The claimant's hours were reduced from 32 hours to 18 hours per week, due to lack of work. In addition, her weekly schedule was to be changed as needed, with as little as 24 hours' notice. The claimant had good cause for quitting her employment. Not only were her hours of employment substantially cut, but her weekly work schedule was now subject to change on 24 hours’ notice. A claimant can be expected to adjust her hours to accommodate her employer's schedule, where the adjustment is reasonable. The employer's policy in this case was unreasonable. Wiggins v. Barranca-Offutt, Inc., 593-BR-93.
The claimant was promised between 37.5 and 40 hours of work per week, averaging 39 hours per week. The claimant's unrefuted testimony was that she had averaged only 32 hours per week, causing her economic hardship. Where the claimant is paid far less than the promised amount, she has good cause for quitting. Buchanan v. Key Federal Savings Bank, 3259-BR-94.
Many employers can offer employees only varying hours of work. This does not change the fact that a reduction in hours to almost zero amounts to good cause. The fact that an employee was told that the hours would vary does not change this conclusion. Colbert v. Phillips Harborplace, Inc., 1554-BR-93.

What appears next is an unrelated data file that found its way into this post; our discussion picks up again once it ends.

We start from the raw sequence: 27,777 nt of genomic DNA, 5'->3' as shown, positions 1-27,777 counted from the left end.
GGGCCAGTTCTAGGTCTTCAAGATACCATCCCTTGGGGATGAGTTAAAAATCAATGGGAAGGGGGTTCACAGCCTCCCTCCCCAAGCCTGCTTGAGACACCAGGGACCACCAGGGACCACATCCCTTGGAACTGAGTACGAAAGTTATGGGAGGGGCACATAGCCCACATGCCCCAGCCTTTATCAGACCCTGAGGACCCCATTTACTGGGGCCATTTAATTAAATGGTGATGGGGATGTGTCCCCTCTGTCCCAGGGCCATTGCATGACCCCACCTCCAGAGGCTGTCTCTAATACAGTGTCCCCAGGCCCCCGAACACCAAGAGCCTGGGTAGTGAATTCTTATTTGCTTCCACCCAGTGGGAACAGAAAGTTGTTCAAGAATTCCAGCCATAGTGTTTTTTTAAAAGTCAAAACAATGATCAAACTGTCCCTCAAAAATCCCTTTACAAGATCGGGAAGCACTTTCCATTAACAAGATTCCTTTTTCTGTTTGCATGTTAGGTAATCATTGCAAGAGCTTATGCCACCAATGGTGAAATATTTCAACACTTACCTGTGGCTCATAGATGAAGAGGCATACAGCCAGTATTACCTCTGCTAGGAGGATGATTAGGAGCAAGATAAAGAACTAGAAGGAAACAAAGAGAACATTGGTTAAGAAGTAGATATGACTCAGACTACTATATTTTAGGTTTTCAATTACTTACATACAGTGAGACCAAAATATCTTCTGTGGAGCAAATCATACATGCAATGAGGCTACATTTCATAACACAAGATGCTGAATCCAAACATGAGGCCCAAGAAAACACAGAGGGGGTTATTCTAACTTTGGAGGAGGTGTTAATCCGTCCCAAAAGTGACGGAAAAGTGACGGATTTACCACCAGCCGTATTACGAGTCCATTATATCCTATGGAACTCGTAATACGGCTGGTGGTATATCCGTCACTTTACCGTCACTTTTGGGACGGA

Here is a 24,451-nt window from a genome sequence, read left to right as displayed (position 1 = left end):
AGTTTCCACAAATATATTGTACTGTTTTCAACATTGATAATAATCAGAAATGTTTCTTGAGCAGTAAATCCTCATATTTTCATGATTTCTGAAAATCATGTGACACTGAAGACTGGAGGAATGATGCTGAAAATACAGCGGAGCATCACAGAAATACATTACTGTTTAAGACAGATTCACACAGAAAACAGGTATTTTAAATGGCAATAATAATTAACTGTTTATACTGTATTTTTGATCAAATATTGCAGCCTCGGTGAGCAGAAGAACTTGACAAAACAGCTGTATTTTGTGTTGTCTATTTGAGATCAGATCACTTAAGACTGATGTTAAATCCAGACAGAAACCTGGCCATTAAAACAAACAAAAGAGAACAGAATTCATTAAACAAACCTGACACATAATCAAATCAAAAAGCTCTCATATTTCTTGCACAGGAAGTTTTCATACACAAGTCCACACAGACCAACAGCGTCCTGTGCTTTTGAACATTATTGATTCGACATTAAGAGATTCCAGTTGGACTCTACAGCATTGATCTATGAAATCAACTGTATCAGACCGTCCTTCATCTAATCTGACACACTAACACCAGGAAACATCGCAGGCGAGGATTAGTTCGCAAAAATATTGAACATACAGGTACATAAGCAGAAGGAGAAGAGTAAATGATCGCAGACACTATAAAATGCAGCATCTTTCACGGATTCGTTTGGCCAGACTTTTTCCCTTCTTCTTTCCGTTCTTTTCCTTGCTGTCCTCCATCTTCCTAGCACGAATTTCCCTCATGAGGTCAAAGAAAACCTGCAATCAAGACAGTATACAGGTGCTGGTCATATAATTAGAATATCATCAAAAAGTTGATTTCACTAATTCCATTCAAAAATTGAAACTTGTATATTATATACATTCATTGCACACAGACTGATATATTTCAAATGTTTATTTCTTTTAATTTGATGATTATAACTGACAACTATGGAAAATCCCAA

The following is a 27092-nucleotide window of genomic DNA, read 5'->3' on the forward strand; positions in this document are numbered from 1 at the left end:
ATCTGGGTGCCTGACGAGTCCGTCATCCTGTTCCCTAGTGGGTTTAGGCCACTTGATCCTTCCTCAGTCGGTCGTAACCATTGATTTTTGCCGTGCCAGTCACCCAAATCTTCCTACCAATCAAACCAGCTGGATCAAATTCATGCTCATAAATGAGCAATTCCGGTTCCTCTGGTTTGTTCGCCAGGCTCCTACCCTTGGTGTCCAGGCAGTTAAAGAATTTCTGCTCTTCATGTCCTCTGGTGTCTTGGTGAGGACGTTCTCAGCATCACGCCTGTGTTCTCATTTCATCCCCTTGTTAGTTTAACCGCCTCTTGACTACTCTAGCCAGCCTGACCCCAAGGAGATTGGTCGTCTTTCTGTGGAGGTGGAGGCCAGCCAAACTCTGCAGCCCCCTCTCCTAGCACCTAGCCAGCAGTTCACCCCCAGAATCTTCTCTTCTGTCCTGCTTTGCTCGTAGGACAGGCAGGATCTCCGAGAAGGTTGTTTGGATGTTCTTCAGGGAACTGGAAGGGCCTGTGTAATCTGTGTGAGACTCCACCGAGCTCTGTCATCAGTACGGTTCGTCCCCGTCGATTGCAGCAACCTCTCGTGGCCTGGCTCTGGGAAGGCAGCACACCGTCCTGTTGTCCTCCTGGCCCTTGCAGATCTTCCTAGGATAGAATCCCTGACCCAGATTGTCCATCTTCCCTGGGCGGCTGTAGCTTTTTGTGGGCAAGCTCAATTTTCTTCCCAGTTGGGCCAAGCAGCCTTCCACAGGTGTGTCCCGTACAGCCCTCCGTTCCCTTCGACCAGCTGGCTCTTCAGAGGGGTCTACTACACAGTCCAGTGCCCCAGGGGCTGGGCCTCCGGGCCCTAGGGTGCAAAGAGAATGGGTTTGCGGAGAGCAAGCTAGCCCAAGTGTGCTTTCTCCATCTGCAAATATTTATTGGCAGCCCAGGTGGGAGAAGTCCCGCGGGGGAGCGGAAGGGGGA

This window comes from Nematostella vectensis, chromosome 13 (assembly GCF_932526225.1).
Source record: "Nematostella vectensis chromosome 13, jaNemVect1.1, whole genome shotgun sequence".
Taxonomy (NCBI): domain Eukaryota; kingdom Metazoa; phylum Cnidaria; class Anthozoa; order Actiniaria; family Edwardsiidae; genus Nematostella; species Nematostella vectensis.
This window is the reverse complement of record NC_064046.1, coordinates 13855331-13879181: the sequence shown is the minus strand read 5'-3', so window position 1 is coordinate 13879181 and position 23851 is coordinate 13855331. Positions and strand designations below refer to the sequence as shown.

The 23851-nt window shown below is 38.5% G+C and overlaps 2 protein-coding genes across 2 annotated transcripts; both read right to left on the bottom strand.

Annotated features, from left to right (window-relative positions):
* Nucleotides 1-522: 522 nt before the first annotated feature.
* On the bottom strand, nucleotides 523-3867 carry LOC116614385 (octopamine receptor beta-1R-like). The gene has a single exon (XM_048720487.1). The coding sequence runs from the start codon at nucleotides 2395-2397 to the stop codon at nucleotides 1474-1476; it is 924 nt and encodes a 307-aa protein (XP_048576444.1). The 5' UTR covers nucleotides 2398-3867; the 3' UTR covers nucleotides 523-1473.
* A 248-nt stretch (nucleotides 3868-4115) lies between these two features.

The claimant was employed part time, “as needed” and was not guaranteed hours. He reported to work every day, however, most days, the employer did not send the claimant on a work assignment. The claimant requested a raise of $.25 per hour or more hours or he would have to look for another job. The employer did not grant more hours or a raise. After several more days of not getting a work assignment, the claimant quit. The Board found that the claimant quit for a substantial cause, i.e., the lack of regular work and held that he quit for valid circumstances. The Board did not find good cause because the employer did not guarantee the claimant a specific amount of hours. Villalta v. LSJV, Ltd., 1279-BR-11.
At the time the claimant began this employment, he worked at least 40 hours per week. This continued for nearly two years of employment. During the claimant’s final year, the employer’s business had slowed for reasons not attributable to the claimant or to the employer. As a result, the claimant was only working on average about 30 hours per week. The claimant was paid by the hour for his work so this reduction in available hours reduced his earnings by one quarter. The claimant found another job which assured him of at least 40 hours per week. The claimant’s reason for leaving was due to a detrimental change in the terms and conditions of his employment. The Board does not find this case to be analogous to the Court’s decision in the case of Total Audio-Visual Systems, Inc. v. DLLR. There, the worker left employment solely to accept new employment which offered a higher rate of pay. There had been no change in that worker’s previous terms and conditions of employment. In the instant case, the terms and conditions of the claimant’s job changed to his detriment. The Board held that the claimant voluntarily quit for good cause. Lowery v. Pep-Up-Inc., 6049-BR-12.